Thus the terms “copy” and “original” being purely relative to each other, have no inherent relation to the present rule, and the term “original” has no real significance in indicating which paper it is (of all possible papers) whose production is required by the rule.

In order to state the rule, then, in terms which will indicate in the rule itself what documents are included in its scope, it must be noted that the production required is the production of the document whose contents are to be proved in the state of the issues. Whether or not that document was written before or after another, was copied from another, or was itself used to copy from, is immaterial. [Emphasis in original.]
[30] In the case at bar, there was evidence already in the trial record that circumstantially confirmed the authenticity of the photocopy. The Crown put into evidence certified copies of four Informations that showed that the appellant had indeed entered into a new bail order on August 28, 2018, which was the date shown on the photocopied recognizance. Moreover, photos taken by the police during their search of the house show what appears to be another copy of the same recognizance, seemingly identical except for a “copy” stamp, that was found in one of the basement bedrooms, along with a copy of the appellant’s health card.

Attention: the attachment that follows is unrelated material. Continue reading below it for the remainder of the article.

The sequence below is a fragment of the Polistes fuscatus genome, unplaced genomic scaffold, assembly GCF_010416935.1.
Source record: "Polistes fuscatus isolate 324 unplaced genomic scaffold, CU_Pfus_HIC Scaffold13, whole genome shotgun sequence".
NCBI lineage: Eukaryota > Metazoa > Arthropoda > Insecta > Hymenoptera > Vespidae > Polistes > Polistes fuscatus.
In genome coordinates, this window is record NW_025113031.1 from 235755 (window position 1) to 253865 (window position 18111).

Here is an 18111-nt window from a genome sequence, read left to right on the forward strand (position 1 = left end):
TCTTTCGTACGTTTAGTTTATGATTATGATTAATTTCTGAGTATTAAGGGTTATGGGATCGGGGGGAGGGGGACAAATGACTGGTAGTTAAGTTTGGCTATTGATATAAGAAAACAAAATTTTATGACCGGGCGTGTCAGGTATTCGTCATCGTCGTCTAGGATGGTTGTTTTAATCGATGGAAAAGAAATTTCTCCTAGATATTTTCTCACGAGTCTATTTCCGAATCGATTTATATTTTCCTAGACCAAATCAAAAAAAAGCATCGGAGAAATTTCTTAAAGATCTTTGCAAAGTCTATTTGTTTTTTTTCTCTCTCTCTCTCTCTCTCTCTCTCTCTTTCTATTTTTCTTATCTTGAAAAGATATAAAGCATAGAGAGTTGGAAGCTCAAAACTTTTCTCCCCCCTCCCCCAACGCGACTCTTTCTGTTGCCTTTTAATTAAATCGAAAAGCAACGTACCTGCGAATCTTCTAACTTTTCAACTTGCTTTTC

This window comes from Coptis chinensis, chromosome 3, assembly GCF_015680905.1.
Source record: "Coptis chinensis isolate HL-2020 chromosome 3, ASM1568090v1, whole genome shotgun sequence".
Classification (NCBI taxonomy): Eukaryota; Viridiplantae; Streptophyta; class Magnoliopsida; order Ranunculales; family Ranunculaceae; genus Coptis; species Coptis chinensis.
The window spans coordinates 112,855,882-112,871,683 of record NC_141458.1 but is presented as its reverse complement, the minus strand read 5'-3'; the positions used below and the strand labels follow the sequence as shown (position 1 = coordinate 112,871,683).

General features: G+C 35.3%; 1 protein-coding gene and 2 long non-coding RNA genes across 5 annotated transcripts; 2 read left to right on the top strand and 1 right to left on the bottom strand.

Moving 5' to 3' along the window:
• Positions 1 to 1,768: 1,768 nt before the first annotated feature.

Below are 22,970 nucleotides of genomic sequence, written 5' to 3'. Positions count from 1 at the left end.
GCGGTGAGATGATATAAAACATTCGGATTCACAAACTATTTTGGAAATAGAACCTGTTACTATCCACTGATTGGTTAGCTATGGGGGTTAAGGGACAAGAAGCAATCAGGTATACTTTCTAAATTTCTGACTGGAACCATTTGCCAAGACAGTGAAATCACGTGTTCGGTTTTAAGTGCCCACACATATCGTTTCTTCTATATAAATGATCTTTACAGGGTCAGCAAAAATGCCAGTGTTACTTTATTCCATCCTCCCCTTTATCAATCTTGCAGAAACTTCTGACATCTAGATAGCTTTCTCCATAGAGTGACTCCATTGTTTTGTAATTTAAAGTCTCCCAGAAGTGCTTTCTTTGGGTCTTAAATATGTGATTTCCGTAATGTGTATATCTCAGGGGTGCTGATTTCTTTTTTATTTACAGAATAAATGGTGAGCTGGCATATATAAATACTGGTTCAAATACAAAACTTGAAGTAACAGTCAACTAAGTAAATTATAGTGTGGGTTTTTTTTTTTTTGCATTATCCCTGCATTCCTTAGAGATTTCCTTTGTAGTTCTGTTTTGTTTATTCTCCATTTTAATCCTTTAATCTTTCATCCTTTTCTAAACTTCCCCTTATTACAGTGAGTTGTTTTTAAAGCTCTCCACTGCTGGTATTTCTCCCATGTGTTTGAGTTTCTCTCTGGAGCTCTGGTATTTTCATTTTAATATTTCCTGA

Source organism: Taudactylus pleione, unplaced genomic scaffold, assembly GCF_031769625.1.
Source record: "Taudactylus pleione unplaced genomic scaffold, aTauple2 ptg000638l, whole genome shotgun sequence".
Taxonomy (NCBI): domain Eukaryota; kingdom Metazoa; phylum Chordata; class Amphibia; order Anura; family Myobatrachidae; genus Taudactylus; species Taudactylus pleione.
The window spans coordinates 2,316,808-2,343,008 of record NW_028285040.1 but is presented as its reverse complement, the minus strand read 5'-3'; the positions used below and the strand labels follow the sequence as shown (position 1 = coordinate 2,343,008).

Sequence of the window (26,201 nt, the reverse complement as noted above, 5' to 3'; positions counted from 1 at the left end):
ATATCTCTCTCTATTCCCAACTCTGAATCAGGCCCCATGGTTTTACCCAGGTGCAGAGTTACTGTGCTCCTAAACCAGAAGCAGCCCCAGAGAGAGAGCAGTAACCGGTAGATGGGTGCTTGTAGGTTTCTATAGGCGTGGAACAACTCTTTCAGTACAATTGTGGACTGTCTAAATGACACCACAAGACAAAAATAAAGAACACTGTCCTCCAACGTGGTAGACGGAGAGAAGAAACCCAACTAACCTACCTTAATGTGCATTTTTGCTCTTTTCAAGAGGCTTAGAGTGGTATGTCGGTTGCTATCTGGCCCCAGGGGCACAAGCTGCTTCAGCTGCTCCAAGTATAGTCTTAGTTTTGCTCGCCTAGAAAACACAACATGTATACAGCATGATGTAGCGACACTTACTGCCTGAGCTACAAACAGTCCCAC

[31] Importantly, the defence at trial did not make any substantive challenge to the authenticity of the photocopy, but simply argued that it was inadmissible under the public or judicial documents exception because it was not an “original”. The trial judge seems to have accepted this argument, and for this reason chose to instead admit the document under the principled exception, which required the Crown to establish both necessity and threshold reliability. In view of W.B.C., this latter step was unnecessary.

[32] The Crown submits that although the trial judge admitted the photocopy of the recognizance on the wrong legal basis, we should uphold the appellant’s conviction on the breach of recognizance charge by invoking the curative proviso. We do not find it necessary to resort to the curative proviso in these circumstances. Unlike the situation in W.B.C., the trial judge did not erroneously admit otherwise inadmissible evidence, but merely admitted evidence on one legal basis that was properly admissible for the same purpose on a slightly different legal basis. In our view, his decision to admit the photocopy into evidence for the truth of its contents was not a “wrong decision on a question of law” that would have required a new trial unless the curative proviso can be applied.

[33] Were it necessary to do so, however, we would have applied the curative proviso. The trial judge’s decision to admit the document under the principled exception without giving the appellant a fair opportunity to respond to the Crown’s position on the issue of necessity did not cause him any substantial wrong or miscarriage of justice, since the document was properly admissible under a traditional hearsay exception that did not require the Crown to establish necessity.


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Last modified: 15-05-24